China-based solar manufacturer JinkoSolar Holding has announced the addition of a Queensland-based Australian subsidiary – JinkoSolar Australia – with the opening of a new office, located halfway between Brisbane and the Gold Coast, that will house around 4-5MW of solar PV modules for sale and delivery to JinkoSolar’s local partners and help boost the company’s Australian market.
Jinko chairman David Li said that “now more than ever is the most strategic time for JinkoSolar to stake its hold in Australia’s market,” which he described as “highly oriented towards renewable energy.” And he may be right, with some forecasts suggesting that Australia could add 10GW of solar PV by the end of the decade, and, as Li suggests, “grid parity for the residential market in states such as New South Wales” coming within reach.
But we were a bit bemused by this added reason for Jinko’s move, Australia’s apparent “adoption” of the ’ Zero Carbon Australia 2020 Stationary Energy Plan’. The development of the aspirational report by Beyond Zero Emissions has been a welcome addition to Australia’s carbon and energy policy debate, but as far as we know BZE chief Matthew Wright is not yet the Minister for Energy.
Infigen’s revenue swings
Australia’s largest listed renewables group, Infigen Energy, has released its first half production and revenue estimates, reporting a 7 per cent rise in revenue from Australian operations for the corresponding period, but a small drop in revenue in the US, and drops in production levels in both the US and Australia. The wind power-driven business said that it expects to report evenue of $125.7 million from its Australian and US businesses, down from $126.4 million for the six months ended 31 December 2010.
Infigen attributes the hits to production – down 7 per cent in the US, and 1 per cent in Australia – to unfavourable wind conditions, adverse foreign exchange movements and, in Australia, network constraints at the Lake Bonney 2&3 wind farms in South Australia. The increase to revenue in Australia – $A63.9 million, up from $A59.9 million in H1 FY11 – is attributed to improved wholesale electricity and large-scale generation certificates (LGC) prices and the initial contribution from the Woodlawn Wind Farm, partially offset by lower production. The company says that at 31 December 2011, it held approximately 204,000 unsold LGCs. Unsold LGCs contributed $A8.5 million to the Australian revenue during the period.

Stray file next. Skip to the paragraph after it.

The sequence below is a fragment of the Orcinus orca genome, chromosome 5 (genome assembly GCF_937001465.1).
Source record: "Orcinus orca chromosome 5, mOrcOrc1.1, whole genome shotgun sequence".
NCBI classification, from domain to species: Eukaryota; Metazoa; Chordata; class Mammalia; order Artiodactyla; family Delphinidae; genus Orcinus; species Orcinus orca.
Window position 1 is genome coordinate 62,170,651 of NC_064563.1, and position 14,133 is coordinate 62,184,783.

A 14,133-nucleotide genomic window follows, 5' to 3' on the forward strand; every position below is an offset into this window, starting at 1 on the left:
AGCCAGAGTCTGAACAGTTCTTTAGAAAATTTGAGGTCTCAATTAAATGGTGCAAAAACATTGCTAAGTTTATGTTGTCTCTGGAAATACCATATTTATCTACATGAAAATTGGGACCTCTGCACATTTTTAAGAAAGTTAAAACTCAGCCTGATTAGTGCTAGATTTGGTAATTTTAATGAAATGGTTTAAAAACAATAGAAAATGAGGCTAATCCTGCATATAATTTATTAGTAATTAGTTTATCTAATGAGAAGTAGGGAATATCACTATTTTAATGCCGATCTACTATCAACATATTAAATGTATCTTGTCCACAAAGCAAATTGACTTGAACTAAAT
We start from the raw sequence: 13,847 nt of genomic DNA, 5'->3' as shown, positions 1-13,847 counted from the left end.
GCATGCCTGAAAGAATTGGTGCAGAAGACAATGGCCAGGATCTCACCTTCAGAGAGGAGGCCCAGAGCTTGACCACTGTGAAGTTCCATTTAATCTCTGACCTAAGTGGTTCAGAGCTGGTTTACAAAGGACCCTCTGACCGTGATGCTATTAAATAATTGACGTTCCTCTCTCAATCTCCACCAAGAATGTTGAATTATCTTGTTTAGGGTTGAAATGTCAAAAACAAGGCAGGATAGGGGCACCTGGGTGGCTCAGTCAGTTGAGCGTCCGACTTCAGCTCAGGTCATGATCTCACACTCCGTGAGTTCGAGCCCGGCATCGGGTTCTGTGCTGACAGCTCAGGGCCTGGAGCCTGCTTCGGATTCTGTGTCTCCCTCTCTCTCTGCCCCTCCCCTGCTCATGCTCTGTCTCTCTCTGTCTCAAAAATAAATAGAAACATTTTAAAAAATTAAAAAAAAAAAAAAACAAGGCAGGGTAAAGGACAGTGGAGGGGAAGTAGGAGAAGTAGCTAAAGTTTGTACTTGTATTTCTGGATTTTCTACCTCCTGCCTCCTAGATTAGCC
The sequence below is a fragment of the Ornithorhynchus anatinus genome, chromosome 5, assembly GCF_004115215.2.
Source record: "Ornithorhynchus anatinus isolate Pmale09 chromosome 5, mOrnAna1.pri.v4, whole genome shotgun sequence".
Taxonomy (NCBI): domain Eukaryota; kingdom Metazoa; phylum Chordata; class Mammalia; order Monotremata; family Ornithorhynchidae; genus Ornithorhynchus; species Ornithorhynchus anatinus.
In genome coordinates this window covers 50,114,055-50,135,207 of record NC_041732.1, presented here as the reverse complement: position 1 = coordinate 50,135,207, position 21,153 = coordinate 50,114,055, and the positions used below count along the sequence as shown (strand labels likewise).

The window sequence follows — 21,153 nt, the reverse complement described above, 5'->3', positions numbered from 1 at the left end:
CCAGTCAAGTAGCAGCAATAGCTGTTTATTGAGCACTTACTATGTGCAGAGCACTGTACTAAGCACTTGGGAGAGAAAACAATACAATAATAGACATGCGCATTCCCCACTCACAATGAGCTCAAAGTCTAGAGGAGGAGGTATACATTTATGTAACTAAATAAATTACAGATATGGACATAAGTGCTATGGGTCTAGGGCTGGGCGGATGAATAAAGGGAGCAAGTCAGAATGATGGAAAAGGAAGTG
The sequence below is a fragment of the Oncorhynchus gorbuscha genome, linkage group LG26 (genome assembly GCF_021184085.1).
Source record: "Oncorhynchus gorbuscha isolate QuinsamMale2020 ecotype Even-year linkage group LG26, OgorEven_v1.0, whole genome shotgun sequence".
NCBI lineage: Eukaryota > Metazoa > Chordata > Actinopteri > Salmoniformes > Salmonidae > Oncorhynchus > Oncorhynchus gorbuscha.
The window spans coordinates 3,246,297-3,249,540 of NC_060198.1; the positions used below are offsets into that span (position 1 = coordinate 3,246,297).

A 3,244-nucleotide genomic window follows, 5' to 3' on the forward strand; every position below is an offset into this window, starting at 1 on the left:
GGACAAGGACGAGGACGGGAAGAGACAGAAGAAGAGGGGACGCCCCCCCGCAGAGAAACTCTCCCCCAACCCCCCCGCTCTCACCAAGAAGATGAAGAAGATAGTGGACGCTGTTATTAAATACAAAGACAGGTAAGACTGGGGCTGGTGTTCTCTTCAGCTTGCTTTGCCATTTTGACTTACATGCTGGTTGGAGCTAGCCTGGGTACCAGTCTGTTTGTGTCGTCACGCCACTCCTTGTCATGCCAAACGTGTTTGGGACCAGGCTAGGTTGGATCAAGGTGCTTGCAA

Canberra launches $1bn cleantech fund
The Gillard government on Thursday launched its Clean Technology Investment Programs, which will provide $1 billion in funding for manufacturers to improve energy efficiency and reduce pollution. The two competitive grants-based programs – the $800 million Clean Technology Investment Program and the $200 million Clean Technology Food and Foundries Investment Program – are part of the government’s Clean Energy Future package and are aimed at helping manufacturers invest in new plants and equipment to cut their energy costs and/or reduce carbon pollution, such as switching to less carbon intensive energy sources or installing new manufacturing equipment, processes and facilities to reduce energy consumption and carbon emissions.
Climate and Industry and Innovation Minister, Greg Combet, also announced that the government would change co-contribution requirements to make the grant programs more attractive for small and medium-sized firms. Manufacturers with turnovers of less than $100 million requesting funding under $500,000 will now only have to match the government grants on a dollar for dollar basis. For all other grants under $10 million, applicants will be required to contribute $2 for every $1 from the government. For grants of $10 million or more, applicants will be expected to make a co-contribution of at least $3 for each $1 of support.